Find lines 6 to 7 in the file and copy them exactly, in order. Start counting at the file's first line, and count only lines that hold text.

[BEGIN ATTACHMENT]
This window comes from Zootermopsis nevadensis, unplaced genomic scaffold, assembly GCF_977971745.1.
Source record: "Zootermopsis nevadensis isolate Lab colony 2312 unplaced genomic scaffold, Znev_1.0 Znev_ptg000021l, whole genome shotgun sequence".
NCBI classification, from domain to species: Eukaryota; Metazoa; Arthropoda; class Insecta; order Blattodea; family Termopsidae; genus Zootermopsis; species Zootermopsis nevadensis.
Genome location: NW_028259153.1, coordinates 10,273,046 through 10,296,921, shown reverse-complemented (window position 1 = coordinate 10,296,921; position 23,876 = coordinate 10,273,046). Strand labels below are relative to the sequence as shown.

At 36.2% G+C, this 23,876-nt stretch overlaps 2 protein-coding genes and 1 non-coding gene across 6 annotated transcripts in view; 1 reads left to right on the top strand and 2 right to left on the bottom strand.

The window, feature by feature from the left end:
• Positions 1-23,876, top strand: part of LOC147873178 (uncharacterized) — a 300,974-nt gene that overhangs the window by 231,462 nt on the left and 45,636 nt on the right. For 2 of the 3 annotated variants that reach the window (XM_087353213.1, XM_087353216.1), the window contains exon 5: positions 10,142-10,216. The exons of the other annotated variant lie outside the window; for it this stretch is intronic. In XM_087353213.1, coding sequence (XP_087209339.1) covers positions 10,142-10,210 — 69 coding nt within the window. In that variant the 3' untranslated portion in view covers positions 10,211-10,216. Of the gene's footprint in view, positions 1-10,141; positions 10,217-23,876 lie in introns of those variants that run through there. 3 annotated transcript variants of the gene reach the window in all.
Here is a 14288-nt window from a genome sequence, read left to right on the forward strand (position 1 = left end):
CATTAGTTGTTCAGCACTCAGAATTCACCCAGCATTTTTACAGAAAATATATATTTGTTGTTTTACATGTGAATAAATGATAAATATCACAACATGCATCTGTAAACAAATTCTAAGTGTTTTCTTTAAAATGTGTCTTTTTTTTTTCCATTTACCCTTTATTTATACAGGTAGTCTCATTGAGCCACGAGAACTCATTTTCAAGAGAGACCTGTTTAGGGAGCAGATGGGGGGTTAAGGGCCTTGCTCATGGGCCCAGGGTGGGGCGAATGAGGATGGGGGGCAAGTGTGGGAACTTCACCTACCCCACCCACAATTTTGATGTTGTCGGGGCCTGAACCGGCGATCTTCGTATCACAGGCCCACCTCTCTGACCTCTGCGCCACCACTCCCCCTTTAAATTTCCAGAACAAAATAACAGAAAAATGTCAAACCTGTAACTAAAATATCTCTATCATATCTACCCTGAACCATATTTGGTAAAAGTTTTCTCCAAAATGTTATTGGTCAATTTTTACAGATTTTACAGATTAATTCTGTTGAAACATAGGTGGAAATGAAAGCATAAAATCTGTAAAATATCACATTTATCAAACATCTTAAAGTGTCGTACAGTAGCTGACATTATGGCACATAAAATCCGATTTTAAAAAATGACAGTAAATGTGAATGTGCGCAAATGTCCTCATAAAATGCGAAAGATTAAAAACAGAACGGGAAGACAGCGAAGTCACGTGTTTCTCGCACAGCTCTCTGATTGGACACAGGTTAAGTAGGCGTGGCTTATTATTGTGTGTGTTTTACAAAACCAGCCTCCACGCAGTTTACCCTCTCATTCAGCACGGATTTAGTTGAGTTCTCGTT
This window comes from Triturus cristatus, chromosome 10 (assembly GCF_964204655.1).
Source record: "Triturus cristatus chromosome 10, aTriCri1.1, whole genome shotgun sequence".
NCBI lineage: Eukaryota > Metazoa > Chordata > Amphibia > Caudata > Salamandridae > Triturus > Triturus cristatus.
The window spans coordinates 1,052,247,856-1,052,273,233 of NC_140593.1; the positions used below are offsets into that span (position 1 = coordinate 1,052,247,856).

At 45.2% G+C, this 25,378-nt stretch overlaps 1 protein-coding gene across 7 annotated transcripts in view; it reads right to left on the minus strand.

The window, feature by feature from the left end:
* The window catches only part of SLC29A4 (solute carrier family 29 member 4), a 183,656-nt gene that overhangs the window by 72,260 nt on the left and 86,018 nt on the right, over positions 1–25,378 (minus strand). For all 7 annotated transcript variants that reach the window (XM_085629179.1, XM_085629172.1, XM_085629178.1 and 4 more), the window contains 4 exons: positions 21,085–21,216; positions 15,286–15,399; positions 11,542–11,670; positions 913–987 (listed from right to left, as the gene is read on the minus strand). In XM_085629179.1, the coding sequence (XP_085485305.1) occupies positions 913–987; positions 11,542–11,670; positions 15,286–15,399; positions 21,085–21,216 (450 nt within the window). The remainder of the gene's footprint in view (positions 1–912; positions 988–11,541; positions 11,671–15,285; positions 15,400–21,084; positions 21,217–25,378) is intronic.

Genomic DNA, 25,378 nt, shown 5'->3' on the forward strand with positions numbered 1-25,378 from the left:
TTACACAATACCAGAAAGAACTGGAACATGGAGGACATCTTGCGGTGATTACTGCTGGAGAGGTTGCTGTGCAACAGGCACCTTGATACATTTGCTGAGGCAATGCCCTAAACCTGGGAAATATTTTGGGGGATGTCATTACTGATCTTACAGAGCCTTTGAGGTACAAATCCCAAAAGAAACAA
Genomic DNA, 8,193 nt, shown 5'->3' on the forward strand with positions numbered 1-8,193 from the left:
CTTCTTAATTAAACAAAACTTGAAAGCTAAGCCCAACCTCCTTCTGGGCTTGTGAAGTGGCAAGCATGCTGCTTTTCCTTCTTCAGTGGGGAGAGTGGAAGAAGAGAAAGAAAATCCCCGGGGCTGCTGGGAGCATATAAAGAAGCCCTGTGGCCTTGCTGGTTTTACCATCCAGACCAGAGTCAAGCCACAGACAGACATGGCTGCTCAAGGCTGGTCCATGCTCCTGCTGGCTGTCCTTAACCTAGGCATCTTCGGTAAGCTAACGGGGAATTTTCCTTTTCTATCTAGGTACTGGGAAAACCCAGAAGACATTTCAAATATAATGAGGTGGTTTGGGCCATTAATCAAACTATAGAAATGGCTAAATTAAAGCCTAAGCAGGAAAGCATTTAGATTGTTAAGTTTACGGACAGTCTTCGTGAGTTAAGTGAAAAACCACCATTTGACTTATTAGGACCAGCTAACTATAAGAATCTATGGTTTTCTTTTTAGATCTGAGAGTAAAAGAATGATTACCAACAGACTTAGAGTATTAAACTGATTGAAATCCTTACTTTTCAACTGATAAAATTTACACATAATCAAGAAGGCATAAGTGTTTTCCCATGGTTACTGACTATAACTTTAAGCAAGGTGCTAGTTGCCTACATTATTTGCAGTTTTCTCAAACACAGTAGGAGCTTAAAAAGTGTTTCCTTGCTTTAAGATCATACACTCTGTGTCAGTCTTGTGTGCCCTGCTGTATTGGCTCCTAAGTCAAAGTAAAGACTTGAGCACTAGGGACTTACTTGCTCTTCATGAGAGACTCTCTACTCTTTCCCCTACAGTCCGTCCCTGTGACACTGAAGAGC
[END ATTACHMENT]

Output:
The window, feature by feature from the left end:
• Positions 1-23,876, top strand: part of LOC147873178 (uncharacterized) — a 300,974-nt gene that overhangs the window by 231,462 nt on the left and 45,636 nt on the right. For 2 of the 3 annotated variants that reach the window (XM_087353213.1, XM_087353216.1), the window contains exon 5: positions 10,142-10,216. The exons of the other annotated variant lie outside the window; for it this stretch is intronic. In XM_087353213.1, coding sequence (XP_087209339.1) covers positions 10,142-10,210 — 69 coding nt within the window. In that variant the 3' untranslated portion in view covers positions 10,211-10,216. Of the gene's footprint in view, positions 1-10,141; positions 10,217-23,876 lie in introns of those variants that run through there. 3 annotated transcript variants of the gene reach the window in all.